Qld to reopen to NZ from Saturday


Queensland will open its borders to New Zealand from 1am on Saturday, the Premier announced on live television on Friday.

Annastacia Palaszczuk told Today the “great success story of Queensland” and that of New Zealand had resulted in the chief health officer’s surprise decision.

“(Chief health officer) Dr Jeannette Young advised me late last night that New Zealand is good to go,” she said.

“So, visitors coming in from New Zealand from 1am tomorrow are welcome into Queensland.

“We are hoping that eventually New Zealand will not have to hotel quarantine upon return, and then there would be free flowing movement between the two.”

Currently, those returning from Australia still have to quarantine for two weeks upon arrival into New Zealand.

New Zealand has reached 28 days of no community transmission, culminating in Dr Young telling Ms Palaszczuk she was “more than happy” to allow Kiwis into Queensland.

“It’s a wonderful time of year to allow that to happen as well. All the stars are aligned at the moment, and fingers crossed that everybody is keeping a really tight reign on their hotel quarantine … That’s the biggest risk,” Ms Palaszczuk said.

New Zealand workers will also be able to work on Queensland fruit farms, which are desperate for workers.

Ms Palaszczuk said she continued to be concerned by hotel quarantine, with the rising number of infections in the northern hemisphere resulting in more cases being detected in hotel quarantine.

“We have more Australians returning home, and that’s a good thing,” Ms Palaszczuk said.

“I think it is great to see returning Australians are getting home to their loved ones.”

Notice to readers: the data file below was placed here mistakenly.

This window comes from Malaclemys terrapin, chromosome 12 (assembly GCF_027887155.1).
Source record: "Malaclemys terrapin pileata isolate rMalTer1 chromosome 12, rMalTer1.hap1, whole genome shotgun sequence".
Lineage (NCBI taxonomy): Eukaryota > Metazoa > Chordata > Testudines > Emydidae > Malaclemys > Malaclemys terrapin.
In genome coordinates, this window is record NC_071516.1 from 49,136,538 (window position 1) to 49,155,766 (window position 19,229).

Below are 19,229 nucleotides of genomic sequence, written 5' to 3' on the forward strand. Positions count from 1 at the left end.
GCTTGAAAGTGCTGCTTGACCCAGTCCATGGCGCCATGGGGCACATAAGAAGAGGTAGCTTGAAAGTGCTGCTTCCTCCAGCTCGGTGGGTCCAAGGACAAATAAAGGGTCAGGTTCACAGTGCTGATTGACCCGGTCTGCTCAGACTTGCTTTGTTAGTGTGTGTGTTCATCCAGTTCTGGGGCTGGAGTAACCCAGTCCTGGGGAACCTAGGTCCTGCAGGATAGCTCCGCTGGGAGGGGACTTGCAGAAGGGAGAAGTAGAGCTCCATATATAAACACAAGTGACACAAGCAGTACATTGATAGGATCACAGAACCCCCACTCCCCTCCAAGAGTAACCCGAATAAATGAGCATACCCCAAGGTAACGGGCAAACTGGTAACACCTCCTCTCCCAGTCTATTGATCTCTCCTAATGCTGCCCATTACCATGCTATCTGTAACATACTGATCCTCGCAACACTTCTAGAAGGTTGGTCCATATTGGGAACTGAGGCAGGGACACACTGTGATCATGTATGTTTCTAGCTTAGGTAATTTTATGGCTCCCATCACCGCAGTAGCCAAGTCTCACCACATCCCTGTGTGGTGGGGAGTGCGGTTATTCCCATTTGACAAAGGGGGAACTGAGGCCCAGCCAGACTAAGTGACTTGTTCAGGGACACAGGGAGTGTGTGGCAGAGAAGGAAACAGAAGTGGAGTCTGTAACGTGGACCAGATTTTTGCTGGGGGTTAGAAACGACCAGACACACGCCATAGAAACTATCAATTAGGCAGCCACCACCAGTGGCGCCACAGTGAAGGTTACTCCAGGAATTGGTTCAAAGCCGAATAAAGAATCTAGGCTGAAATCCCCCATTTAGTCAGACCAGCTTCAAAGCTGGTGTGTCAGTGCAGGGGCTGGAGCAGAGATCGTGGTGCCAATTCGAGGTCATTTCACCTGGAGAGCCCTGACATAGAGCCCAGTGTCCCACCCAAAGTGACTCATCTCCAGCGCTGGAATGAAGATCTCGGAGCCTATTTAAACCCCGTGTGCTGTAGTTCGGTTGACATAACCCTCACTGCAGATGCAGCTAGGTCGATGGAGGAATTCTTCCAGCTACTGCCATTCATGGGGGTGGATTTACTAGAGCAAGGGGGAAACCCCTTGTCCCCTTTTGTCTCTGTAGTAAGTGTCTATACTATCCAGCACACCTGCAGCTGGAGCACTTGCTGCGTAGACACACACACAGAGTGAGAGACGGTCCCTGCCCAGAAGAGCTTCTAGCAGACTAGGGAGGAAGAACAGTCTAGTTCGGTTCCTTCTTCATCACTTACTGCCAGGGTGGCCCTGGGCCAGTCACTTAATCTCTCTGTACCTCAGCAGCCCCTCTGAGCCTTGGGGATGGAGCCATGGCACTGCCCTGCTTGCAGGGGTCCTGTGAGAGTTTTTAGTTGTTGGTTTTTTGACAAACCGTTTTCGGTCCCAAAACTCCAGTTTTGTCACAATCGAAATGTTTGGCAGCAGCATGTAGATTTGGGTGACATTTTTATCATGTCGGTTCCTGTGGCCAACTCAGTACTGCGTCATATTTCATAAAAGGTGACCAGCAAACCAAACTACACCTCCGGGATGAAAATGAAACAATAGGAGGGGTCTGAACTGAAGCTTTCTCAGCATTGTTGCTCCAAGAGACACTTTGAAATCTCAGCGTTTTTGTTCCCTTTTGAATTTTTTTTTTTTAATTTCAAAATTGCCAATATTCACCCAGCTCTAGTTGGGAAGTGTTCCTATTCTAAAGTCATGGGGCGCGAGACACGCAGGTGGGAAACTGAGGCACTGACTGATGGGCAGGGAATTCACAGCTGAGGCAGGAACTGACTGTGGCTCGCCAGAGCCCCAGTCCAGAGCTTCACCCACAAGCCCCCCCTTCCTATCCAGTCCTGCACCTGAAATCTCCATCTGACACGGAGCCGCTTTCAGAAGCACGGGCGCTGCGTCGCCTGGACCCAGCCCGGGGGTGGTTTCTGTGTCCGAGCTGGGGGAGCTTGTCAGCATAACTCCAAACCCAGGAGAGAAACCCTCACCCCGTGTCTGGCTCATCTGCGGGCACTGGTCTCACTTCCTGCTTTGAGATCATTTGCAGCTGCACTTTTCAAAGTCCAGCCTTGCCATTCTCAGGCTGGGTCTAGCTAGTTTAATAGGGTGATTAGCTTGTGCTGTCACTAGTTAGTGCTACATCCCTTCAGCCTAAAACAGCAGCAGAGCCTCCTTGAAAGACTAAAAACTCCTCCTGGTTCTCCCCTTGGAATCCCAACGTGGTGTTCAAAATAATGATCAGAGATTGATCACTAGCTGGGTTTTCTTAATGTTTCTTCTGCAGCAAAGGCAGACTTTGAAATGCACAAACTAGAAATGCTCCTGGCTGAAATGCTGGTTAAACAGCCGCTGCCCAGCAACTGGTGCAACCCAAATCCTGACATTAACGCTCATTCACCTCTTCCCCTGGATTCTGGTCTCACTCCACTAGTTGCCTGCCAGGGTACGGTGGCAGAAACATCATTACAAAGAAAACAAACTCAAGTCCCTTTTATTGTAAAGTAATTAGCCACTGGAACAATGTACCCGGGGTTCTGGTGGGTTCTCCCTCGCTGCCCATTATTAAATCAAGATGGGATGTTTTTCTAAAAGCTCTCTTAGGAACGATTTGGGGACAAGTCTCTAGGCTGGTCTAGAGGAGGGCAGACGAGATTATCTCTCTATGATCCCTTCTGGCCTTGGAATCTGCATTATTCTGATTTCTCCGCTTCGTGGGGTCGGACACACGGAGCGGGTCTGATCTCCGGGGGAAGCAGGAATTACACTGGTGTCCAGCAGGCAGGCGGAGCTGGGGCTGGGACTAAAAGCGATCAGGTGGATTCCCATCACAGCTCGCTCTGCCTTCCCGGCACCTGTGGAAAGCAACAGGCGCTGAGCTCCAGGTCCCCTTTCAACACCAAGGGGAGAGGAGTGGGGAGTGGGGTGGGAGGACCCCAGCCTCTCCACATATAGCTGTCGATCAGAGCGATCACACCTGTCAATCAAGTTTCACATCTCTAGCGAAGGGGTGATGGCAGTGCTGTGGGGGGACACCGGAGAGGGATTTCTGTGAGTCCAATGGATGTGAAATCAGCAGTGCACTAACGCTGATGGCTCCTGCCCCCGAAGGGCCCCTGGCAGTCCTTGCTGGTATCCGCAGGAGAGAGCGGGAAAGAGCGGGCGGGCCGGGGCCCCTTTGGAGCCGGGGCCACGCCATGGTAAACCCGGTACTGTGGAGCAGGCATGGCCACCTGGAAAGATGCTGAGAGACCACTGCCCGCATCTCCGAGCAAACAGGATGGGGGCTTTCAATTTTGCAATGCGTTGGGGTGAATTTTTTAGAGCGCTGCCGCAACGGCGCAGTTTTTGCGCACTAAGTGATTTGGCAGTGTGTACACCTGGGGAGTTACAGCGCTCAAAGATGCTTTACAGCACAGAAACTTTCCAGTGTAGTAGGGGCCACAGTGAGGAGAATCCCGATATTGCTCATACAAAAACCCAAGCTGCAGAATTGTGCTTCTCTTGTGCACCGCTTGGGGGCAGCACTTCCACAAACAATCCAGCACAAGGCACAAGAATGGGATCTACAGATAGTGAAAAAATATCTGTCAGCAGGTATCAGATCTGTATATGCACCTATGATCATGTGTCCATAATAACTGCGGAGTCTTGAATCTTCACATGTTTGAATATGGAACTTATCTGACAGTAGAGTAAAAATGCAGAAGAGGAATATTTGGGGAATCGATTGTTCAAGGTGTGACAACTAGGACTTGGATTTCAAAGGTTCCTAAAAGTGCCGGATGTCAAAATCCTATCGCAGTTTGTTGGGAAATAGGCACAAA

Ms Palaszczuk will today attend the first in-person National Cabinet meeting in nine months, where leaders are expected to discuss returning traveller caps and whether international students should be allowed in.

She told ABC News she would be making her concerns about the risk students could pose to the wider community known.

“I’m very concerned about international students returning. The priority has to be on Australians coming home,” Ms Palaszczuk said.

“I have always raised concerns about students not doing hotel quarantine … It’s a big protective measure.

“I would not like to see students allowed in to stay at dormitories on campuses. I think that’s a huge risk, not just to students, but a huge risk to the Australian population.”

It comes a day after Queensland announced indoor dancing would be allowed again from Monday.

The Premier said the announcement would be a big boost to the state’s youth, who had been hit hard by the pandemic.

“Young people will be celebrating next week when the dance floors open,” she said.



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